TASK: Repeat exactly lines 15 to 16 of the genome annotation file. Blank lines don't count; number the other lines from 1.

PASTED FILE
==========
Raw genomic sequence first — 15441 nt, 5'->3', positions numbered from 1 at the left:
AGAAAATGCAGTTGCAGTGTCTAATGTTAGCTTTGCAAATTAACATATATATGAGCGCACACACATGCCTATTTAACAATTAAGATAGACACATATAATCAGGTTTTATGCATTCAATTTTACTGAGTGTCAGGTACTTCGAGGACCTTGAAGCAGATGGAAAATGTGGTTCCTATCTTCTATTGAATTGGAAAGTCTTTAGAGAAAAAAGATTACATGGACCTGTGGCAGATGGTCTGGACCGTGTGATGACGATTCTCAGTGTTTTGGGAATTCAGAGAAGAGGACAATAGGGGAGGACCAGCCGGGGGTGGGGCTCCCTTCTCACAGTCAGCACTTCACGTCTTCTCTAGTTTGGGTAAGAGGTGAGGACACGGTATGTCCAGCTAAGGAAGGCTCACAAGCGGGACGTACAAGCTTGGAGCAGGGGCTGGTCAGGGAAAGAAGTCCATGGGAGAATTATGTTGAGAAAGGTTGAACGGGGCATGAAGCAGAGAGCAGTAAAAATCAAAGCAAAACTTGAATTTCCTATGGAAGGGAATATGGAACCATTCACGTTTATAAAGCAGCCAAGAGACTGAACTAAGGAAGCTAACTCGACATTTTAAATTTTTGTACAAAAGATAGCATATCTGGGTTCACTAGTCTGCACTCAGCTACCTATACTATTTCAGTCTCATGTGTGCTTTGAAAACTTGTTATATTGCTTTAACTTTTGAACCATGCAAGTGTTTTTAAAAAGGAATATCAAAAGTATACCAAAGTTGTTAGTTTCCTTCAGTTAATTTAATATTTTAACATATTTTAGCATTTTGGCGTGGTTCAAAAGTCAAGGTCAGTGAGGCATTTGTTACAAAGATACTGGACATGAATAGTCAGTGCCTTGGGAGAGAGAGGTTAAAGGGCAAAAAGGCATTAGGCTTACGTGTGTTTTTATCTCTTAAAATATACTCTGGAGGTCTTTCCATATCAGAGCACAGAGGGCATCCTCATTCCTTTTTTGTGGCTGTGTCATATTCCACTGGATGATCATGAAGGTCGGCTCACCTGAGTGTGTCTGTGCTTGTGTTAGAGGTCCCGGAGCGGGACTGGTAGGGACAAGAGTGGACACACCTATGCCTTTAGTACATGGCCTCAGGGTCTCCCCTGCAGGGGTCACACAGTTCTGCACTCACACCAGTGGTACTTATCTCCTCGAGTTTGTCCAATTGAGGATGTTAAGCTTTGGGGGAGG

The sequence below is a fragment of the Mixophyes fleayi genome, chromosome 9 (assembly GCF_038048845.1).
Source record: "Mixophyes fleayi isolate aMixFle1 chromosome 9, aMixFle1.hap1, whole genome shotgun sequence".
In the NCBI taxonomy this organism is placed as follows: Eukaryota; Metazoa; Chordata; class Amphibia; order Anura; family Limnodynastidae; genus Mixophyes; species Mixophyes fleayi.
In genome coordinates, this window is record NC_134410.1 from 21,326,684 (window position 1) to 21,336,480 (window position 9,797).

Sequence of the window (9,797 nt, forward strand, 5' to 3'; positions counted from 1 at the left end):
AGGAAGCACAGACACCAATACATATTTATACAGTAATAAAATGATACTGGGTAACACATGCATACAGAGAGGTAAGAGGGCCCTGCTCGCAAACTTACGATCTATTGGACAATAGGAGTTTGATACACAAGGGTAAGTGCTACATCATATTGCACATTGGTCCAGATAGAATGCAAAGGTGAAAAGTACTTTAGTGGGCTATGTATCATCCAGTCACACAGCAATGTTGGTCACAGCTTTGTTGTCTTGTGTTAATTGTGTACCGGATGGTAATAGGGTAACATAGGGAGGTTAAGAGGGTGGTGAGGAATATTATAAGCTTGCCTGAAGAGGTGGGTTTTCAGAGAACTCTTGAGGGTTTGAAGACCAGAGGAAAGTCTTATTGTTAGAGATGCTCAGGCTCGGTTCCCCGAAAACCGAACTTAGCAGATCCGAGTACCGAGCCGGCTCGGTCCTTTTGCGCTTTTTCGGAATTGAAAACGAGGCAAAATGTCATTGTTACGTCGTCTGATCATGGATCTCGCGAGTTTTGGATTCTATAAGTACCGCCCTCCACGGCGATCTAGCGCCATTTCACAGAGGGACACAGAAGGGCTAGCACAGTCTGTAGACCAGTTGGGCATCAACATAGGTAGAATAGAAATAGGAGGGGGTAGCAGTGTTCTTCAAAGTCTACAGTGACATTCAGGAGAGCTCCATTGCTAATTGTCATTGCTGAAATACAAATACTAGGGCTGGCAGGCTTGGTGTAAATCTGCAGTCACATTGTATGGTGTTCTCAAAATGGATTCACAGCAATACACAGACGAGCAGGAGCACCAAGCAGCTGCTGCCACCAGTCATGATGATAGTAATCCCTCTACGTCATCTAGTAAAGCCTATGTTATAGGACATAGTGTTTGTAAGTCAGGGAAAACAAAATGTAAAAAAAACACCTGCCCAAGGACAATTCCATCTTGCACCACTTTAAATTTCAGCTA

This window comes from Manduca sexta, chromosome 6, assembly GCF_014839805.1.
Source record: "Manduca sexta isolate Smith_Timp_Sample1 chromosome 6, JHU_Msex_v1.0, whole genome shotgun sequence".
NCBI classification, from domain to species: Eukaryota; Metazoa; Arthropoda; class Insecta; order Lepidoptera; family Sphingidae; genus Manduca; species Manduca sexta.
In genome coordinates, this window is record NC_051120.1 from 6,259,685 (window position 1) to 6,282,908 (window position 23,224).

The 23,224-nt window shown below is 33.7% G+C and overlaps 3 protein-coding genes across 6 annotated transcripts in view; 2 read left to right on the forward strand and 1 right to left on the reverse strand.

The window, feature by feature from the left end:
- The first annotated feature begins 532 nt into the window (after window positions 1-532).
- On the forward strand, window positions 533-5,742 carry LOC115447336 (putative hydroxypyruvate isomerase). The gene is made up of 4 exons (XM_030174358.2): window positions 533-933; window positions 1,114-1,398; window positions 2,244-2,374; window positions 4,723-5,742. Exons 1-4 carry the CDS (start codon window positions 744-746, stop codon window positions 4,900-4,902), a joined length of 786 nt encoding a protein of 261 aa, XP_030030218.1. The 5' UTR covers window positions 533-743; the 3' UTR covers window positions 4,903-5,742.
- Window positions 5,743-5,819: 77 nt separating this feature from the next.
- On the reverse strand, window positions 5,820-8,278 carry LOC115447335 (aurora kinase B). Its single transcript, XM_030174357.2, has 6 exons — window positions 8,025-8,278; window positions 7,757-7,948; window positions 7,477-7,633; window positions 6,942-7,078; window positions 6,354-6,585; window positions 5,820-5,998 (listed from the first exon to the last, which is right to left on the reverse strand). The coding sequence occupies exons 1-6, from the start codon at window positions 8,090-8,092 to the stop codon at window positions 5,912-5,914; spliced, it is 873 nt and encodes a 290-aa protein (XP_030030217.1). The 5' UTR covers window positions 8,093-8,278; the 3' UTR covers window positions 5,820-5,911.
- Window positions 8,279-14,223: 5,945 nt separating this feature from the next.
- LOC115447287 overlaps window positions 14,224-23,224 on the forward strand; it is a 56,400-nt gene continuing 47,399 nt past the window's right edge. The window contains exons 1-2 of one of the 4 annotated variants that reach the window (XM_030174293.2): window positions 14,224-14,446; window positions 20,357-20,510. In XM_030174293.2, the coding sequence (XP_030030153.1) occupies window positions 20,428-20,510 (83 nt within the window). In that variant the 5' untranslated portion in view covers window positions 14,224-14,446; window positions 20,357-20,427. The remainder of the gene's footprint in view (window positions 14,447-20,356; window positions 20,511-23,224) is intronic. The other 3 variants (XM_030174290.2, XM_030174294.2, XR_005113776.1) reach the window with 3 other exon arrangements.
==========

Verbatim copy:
- The first annotated feature begins 532 nt into the window (after window positions 1-532).
- On the forward strand, window positions 533-5,742 carry LOC115447336 (putative hydroxypyruvate isomerase). The gene is made up of 4 exons (XM_030174358.2): window positions 533-933; window positions 1,114-1,398; window positions 2,244-2,374; window positions 4,723-5,742. Exons 1-4 carry the CDS (start codon window positions 744-746, stop codon window positions 4,900-4,902), a joined length of 786 nt encoding a protein of 261 aa, XP_030030218.1. The 5' UTR covers window positions 533-743; the 3' UTR covers window positions 4,903-5,742.